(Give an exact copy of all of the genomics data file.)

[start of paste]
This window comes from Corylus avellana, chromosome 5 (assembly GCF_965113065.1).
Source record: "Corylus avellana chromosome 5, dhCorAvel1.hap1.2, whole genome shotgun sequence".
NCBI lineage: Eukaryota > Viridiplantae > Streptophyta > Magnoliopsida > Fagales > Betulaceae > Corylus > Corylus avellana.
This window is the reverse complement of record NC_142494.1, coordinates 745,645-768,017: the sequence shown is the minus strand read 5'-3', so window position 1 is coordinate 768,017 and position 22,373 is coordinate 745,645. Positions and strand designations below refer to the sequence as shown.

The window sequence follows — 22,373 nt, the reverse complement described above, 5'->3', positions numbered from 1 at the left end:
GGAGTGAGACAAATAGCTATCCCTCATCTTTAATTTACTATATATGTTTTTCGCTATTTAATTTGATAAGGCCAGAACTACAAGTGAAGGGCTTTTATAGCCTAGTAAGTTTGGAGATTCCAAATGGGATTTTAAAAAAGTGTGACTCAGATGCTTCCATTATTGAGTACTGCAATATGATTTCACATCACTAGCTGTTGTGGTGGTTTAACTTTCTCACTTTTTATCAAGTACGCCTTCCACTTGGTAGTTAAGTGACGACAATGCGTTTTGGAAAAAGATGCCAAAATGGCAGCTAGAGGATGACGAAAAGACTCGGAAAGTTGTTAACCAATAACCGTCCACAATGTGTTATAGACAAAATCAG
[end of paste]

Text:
This window comes from Corylus avellana, chromosome 5 (assembly GCF_965113065.1).
Source record: "Corylus avellana chromosome 5, dhCorAvel1.hap1.2, whole genome shotgun sequence".
NCBI lineage: Eukaryota > Viridiplantae > Streptophyta > Magnoliopsida > Fagales > Betulaceae > Corylus > Corylus avellana.
This window is the reverse complement of record NC_142494.1, coordinates 745,645-768,017: the sequence shown is the minus strand read 5'-3', so window position 1 is coordinate 768,017 and position 22,373 is coordinate 745,645. Positions and strand designations below refer to the sequence as shown.

The window sequence follows — 22,373 nt, the reverse complement described above, 5'->3', positions numbered from 1 at the left end:
GGAGTGAGACAAATAGCTATCCCTCATCTTTAATTTACTATATATGTTTTTCGCTATTTAATTTGATAAGGCCAGAACTACAAGTGAAGGGCTTTTATAGCCTAGTAAGTTTGGAGATTCCAAATGGGATTTTAAAAAAGTGTGACTCAGATGCTTCCATTATTGAGTACTGCAATATGATTTCACATCACTAGCTGTTGTGGTGGTTTAACTTTCTCACTTTTTATCAAGTACGCCTTCCACTTGGTAGTTAAGTGACGACAATGCGTTTTGGAAAAAGATGCCAAAATGGCAGCTAGAGGATGACGAAAAGACTCGGAAAGTTGTTAACCAATAACCGTCCACAATGTGTTATAGACAAAATCAG